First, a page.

In 2014, in his final year at university, Matovu invented vertical and micro urban farming. He trained urban dwellers to grow food in small spaces in sacks
Ritah Mukasa
Journalist @New Vision

Matovu spent his early childhood in Namungoona, a Kampala suburb with his father, a bus driver. However, after his father’s death in 1996, the then seven-year-old was taken to live with his grandparents in Binikira village, Kassanda district.

“In town, I would earn from doing odd jobs such as fetching water for neighbours. However, life in the village was tough,” he says.

In addition, life in the village taught him to work hard, be responsible and respect people. He also became passionate about agriculture.

Unfortunately, in 1998, Matovu’s grandmother died. He moved to live with an aunt in the neighbouring village, but she also died in 1999, leaving Matovu, who was then 10 years old, to look after her four children. He juggled school with cultivating food for the family. Luckily, he always excelled at school.

He attended Kyamasansa Primary School for lower primary and St John Bosco Primary School Katende for P6-P7 courtesy of his uncle, a Catholic priest who had been posted to that parish. He paid Matovu’s school fees.

In 2005, he went to St Gorreti SSS Katende for O’level and St Joseph’s SSS Naggalama for A’level.

“I scored 23 points and joined Makerere University on government sponsorship,” he says.

Matovu had applied for agriculture and music but was instead offered forestry.

During his first year, Matovu started and registered an environmental non-governmental organisation, Ideas for Uganda (IFU), with three friends.

They focused on environmental sustainability, hinging on five pillars of ecology, waste management, water, energy and food. Matovu was the central regional co-ordinator.

“My colleagues were employed and had no time. As a student, I had time to run the organisation,” he says.

He used his allowances as a government-sponsored student to facilitate the activities of the organisation.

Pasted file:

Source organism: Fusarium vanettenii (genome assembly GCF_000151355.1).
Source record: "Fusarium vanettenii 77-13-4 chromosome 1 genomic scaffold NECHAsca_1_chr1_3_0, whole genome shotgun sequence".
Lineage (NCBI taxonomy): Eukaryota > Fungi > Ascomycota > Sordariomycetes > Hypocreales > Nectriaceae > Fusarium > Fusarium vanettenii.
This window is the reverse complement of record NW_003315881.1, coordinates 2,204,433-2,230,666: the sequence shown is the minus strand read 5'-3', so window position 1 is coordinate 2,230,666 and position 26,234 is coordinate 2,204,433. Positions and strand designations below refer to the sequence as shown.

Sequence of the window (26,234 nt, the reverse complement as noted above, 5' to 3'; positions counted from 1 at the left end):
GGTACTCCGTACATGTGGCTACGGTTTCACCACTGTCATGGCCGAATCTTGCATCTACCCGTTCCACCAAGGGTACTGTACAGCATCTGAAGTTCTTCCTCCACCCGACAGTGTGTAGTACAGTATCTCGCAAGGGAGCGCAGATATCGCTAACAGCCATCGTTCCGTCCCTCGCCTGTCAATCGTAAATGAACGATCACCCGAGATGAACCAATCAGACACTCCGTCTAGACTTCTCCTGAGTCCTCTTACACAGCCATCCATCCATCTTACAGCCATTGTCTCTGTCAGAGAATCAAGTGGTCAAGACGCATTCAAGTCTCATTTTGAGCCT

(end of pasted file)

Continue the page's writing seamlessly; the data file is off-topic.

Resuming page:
In 2011, he started a chapter (association) based at the school of forestry. It later spread to eight other universities, where the organisation still operates. Each chapter has over 100 members, mostly foresters.

Over the years, it has brought together over 1,000 volunteers and their activities include tree planting, environment conservation and proper waste management. They have also worked with Entebbe zoo.

Here, they helped remove invasive species and sensitised masses about wildlife conservation. Their activities are facilitated by subscription fees and donors.

Matovu also linked up with Ideas for USA, an organisation which empowered his team with ideas and funding.


While working with IFU, Matovu came up with four projects and among them was Youth Climate Report. He would interview professionals in the environmental sector before documenting and sharing their views on conservation.

Another project was Plant for the Planet, where he trained over 3,000 students across the country to plant trees and care for them.

Matovu making a vertical garden at his workshop. He says one can grow over 72 plants

Matovu making a vertical garden at his workshop. He says one can grow over 72 plants

In 2014, in his final year at university, Matovu ventured into vertical and micro urban farming. He trained urban dwellers to grow food in small spaces in sacks and polythene bags.

“I was very busy with projects. I delayed to submit research and failed to graduate that year,” he shares. He graduated in 2015.